"I don't care very much for the politics in Syria, because I don't read [about them]," Jumah said after finishing 40th in her 100 qualification round. "I just live [for] swimming and study: That's it." When a reporter in the mixed zone shouted, "Do you think President Assad should step down?", Jumah said, "Sorry, I can't," and walked away.
Other Syrian athletes at the Games were shielded from the press by delegation leaders -- they were made available for questions only after their losses in competition -- and were prevented from talking politics. After bantamweight boxer Wessam Slamanna was defeated on July 28, a reporter asked him a question about Assad, and a Syrian team official stepped in and said, "We are not here to talk about politics. We will talk only about sport."
Politics and the Olympics have always mixed, of course. Last Thursday, British Prime Minister David Cameron, who has called on Assad to resign, met with Russian President Vladimir Putin, an ally of Assad's, and discussed Syria; then the two chummily took in an Olympic judo match. And four years ago in Beijing, Jumah herself provided one of Syria's most infamous Olympic moments when she withdrew from the 50 freestyle rather than compete next to an Israeli.
Syria's Olympians, in fact, have projected an image of bigotry regarding Israel, but that may be changing. At last year's swimming world championship, an Iranian refused to compete next to an Israeli in the 100 breaststroke, but Al-barazi, making his international debut, did not, saying he felt no pressure from Syrian swimming authorities to pull out rather than share the pool with an Israeli.
"They did come up to me and were like, 'You have an Israeli guy in your heat; we want you to, of course, win,'" said Al-barazi, whose dual U.S.-Syrian citizenship will allow him to compete for the U.S. later this year at the World Lifesaving Championships in Australia. "When the Iranian guy backed out, I went up to him and said, 'Why?' and he was like, 'The federation told me.'"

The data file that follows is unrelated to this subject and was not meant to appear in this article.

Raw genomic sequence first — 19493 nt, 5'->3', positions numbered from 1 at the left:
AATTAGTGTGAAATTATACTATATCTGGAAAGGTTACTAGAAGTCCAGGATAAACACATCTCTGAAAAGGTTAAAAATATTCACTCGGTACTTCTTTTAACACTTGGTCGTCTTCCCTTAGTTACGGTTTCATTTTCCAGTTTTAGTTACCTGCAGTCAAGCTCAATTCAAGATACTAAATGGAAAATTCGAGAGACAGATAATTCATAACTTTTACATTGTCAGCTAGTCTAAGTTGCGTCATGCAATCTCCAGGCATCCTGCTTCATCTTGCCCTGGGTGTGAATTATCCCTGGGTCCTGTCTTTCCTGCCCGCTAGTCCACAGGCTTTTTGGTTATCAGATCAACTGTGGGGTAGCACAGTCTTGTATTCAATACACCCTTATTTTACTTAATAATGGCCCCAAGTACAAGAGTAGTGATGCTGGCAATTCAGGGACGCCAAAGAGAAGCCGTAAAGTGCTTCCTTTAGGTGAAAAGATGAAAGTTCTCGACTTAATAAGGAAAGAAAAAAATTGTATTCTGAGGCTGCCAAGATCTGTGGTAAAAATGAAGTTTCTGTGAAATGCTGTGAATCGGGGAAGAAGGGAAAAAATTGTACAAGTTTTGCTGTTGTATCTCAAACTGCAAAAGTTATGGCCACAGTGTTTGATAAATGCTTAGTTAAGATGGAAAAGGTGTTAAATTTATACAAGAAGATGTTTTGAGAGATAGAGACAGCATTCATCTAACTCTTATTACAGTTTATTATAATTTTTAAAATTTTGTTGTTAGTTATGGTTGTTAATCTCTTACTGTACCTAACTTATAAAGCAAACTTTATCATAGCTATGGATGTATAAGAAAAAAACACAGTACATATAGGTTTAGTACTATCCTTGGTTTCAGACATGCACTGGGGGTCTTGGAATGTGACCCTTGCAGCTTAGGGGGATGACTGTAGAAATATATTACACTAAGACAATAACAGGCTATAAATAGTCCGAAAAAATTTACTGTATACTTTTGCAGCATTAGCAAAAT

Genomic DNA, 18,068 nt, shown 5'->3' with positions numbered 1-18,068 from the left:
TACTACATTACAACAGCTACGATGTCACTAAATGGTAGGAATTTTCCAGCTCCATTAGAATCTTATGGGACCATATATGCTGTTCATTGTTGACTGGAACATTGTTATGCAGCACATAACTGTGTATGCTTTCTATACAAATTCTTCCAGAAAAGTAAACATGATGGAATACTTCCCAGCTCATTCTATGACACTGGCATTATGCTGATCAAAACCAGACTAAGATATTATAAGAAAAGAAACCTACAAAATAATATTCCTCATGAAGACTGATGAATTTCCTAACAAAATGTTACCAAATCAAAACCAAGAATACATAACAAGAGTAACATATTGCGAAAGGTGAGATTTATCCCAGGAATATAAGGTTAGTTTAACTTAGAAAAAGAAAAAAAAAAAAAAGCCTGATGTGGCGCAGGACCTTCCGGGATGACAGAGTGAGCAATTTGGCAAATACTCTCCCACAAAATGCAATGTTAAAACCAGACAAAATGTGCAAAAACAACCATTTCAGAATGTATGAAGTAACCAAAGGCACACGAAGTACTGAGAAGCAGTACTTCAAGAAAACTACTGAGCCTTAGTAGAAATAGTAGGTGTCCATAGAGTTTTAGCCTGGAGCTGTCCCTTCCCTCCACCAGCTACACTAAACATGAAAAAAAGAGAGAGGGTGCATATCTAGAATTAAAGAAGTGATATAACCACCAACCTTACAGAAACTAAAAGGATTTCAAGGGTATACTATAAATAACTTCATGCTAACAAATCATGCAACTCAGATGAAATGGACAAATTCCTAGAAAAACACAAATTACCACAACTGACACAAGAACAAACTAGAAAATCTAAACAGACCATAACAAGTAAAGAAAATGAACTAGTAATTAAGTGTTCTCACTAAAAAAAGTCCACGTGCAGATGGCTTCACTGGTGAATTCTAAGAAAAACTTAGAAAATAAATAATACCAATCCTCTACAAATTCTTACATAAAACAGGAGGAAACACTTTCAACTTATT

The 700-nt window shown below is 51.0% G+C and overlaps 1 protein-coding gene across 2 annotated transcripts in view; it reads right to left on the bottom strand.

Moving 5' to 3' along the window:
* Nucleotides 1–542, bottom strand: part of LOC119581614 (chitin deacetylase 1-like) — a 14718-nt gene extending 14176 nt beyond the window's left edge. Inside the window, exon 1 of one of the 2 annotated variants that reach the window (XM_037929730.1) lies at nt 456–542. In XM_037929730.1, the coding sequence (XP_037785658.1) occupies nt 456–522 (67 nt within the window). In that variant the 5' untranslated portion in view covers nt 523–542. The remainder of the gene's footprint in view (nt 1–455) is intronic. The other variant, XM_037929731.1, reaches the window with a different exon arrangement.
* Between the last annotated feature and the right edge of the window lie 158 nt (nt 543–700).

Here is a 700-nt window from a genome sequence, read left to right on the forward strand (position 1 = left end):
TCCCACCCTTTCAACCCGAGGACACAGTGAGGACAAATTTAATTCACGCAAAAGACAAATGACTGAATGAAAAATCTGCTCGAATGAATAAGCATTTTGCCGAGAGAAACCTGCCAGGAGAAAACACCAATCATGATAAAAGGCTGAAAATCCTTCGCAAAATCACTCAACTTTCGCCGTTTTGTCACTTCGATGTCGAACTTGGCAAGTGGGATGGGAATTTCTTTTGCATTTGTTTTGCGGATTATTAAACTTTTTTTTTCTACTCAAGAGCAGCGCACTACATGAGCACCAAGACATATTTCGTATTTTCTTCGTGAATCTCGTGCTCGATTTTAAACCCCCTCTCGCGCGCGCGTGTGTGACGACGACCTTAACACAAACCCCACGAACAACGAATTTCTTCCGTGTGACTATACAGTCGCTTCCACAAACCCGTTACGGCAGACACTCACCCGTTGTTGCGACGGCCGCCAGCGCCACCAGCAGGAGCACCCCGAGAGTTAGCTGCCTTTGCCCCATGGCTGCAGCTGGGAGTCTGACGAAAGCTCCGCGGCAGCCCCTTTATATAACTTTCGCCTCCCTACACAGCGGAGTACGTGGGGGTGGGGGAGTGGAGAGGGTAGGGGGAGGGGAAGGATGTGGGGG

Asked how he'd respond to such a demand, Al-barazi said, "'Hey, this is not politics. I trained my ass off, I'm here, I brought you guys, you guys didn't bring me.' I'd just [make a] rebuttal: 'I know there's been problems going on, and you've been passing the past into the future, but it's just not fair.'" As a Syrian living in the U.S., of course, Al-barazi would have greater freedom to be so candid.
The 2011 worlds wasn't the first occasion on which Al-barazi defied convention. In 2008, near the end of the U.S. surge in Iraq, he engaged in a sociology experiment while studying at Santa Monica (Calif.) College: Break a social norm. Dressed in a traditional Arab keffiyeh, he strolled hand in hand through the Beverly Center and along the 3rd Street promenade with another male lifeguard dressed as a U.S. soldier. People shouted, "Peace!" The two guys got kicked out of the mall, though. The film of their experiment, available on YouTube, is called Gay Unit.
In truth, one of Al-barazi's few disappointments about these Olympics, he said, is that Israeli swimmer Max Jaben -- one of his closest friends at the Trojan Swim Club in L.A. -- didn't make his country's Olympic team. "We were going to walk around together here, he wearing his Israeli stuff and me wearing my Syrian stuff," Al-barazi said.
So it makes sense, then, that Al-barazi hardly took the usual lane to the Olympics. A former water polo player, he didn't start swimming off a block, with cap and goggles, until the unheard-of age of 16. In 2007, he transferred from Santa Monica to Hawaii and walked onto the swim team there, figuring that if he got cut, he'd still be able to surf. But he kept improving in the pool, and his coach, Victor Wales, saw enough potential to suggest that he parlay his parents' citizenship into a spot on the Syrian team. Al-barazi's mother, Suhair, began trying to contact Syrian Olympic officials in 2009. She didn't get a response for a year and a half. "But all the time inside I feel like he's going to go," Suhair said. "This is my feeling as a mom: Don't worry. You worked so hard. You will be there."